Hamster Wheel vs. Waterfall

I had a nice weekend, although very busy.

On Friday we drove out to Scott’s parent’s house, about 45 minutes from us and unlike our downtown city dwelling, they live on 40 acres in the country. It is such a great counter-balance to our daily life. (Both places, we equally enjoy and love.) I recently read that spending time in nature – or even listening to the sounds of nature – makes you 5% calmer. I am a believer!

Scott wanted to do some fishing and I went along as the cheerleader. However, after getting there I saw that they needed a little mowing done. I absolutely love mowing their property. They own a zero-turn riding mower that I have already claimed is the only thing I want in their will. Truly, it is like heaven to me. The noise forces me into my head to think and mull over ideas. And at the same time, there is a great deal of instant gratification, seeing the neat lines of mowed grass in my wake. A true sense of accomplishment – both internally and externally. The fact that I am also getting a good suntan while I’m at it is BONUS! 🙂 After 3+ hours I finished the sections I set out to mow and felt both physically exhausted and mentally renewed.

On Saturday, Scott and I had a bunch of our friends over to our house (the first time some of them have been there) to play games, catch up and eat lots of great food. Rachel and Brenda, in particular, are exceptional cooks and Joy walked us each through the making of some new-to-us drinks. It was a fabulous evening. Of course…like any time we have company over…I was over-the-top picky about how everything looked. We deep cleaned and rearranged and the whole time I kept saying to Scott, “I know this is ridiculous, but…” and he never questioned the absurdity of my thinking – partly because he knows me too well by now and (hopefully) he knows there is usually some method behind my madness.

On Sunday, as a result of two physically packed days, I was dead tired. I didn’t do much of anything on Sunday (Scott was up and out the door by 3:30am for work.) I generally ate crappy food all day and by the evening I was feeling the after affects of all.that.crap. I say allllllll of the above to say this: I had a mindfulness fail on Sunday evening…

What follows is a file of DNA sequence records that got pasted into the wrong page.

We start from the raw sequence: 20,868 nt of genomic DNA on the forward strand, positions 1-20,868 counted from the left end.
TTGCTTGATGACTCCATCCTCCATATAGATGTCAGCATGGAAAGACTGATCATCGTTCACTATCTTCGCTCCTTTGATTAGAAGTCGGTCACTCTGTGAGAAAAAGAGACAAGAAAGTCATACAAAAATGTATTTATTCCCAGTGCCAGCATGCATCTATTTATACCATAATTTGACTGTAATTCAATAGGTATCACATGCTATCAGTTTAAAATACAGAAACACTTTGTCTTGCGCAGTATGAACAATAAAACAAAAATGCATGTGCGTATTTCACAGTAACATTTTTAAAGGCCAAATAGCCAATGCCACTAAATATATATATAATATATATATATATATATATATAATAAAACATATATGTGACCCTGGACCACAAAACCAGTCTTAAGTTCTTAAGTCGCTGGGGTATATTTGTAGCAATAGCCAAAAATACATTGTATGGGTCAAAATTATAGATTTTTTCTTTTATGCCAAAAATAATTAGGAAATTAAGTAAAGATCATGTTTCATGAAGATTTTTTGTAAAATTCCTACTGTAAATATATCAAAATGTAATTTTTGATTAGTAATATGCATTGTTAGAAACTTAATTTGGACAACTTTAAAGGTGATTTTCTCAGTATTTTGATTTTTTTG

The backstory is that I had a VERY unexpected, out of the blue, totally surprising heart attack when I was 45 years old. And since that time, my Panic Mode is set to ‘heart attack’. Whenever anything goes wrong, I immediately think it’s my heart. This is not a healthy way to live. And it certainly is not a good way to occupy my mind. The ‘panic’ is always internal and begins a hamster wheel of thoughts spinning in my head. (previously referred to as Monkey Mind by Dan Harris or as Anne Lamott calls it, Bad Mind.) By Sunday evening I made the simple, unimpressive comment to Scott: ‘Something feels off.’ Three words. That’s it. Three little words that represented 112,980,258,123,904,872,304,978+ words happening in my brain. For anyone who has a similar crazy mind panicky situation you know that the harder you try to relax and brush it aside, the stronger the panicky grip digs in deeper. I opted to go to bed fairly early, hoping sleep would take away the thoughts and worries.

I woke up this morning with the resolve to do myself the huge mental favor of eating healthier and getting back to learning more about meditation. I was mentally letting myself off the hook.

I bought the book, ‘Why is the Dalai Lama Always Smiling’ over the weekend and began reading it this morning. I’d like to make a separate post about some of my thoughts so far about it. The upside is that the many thoughts surrounding the book kept my mind engaged and occupied all morning.

This afternoon I put in my well-loved-but-rarely-used Tai Chi DVD. I don’t know how Tai Chi classes go or how different they all are or if I am even ‘doing it right’. But I have bonded with this DVD teacher and his methods. Quite honestly, I rarely get passed the beginning stage of Qi Gong. Someday I will feel so confident in that section that I will move on to the actual Tai Chi practice. But what usually happens is that I let too much time lapse between practices and feel like I just need to do the warm-up section for awhile to get my body used to it. Rationalization?, perhaps. But the warm-up alone opens up some creaky joints and muscles for me.

After doing the Qi Gong, I sat for a section of mindfulness from the 10% Happier app. This particular lesson was about Mental Noting. The teacher, Joseph Goldstein, talked about the thoughts that pop into our minds when we try to meditate. Instead of fighting them or ‘just let them go’, Goldstein suggested instead that we ‘just let them be.’ When we have a thought about food we can quietly ‘whisper’ in our mind one descriptive word: ‘hunger’. Or if I start thinking about my to do list for the day and what I need to get done I can think the word ‘work’. One word to correspond with the thoughts that are leading us away from our mindfulness meditation. ‘Sadness’, ‘itch’, ‘relationship’…whatever the word is that we use to describe our thoughts they work to bring us back to the moment and away from the competing thoughts. Dan Harris used the analogy of a waterfall. When we stand behind a waterfall we can see the waterfall – which represents our flowing stream of thought. When, in meditation, we are able to get out of the cascading stream of water and stand Behind the Waterfall, we can recognize the thoughts without getting caught up in them.

Mindfulness definition: The ability to know what is happening in your head right now without getting carried away by it.

Humans are classified as homo sapien sapien which means the one who thinks and knows he/she thinks.

You build your thoughtfulness muscle through mindfulness by seeing what you are thinking as only a passing thought. We can see and identify our thoughts and impulses and urges without blindly reacting to them.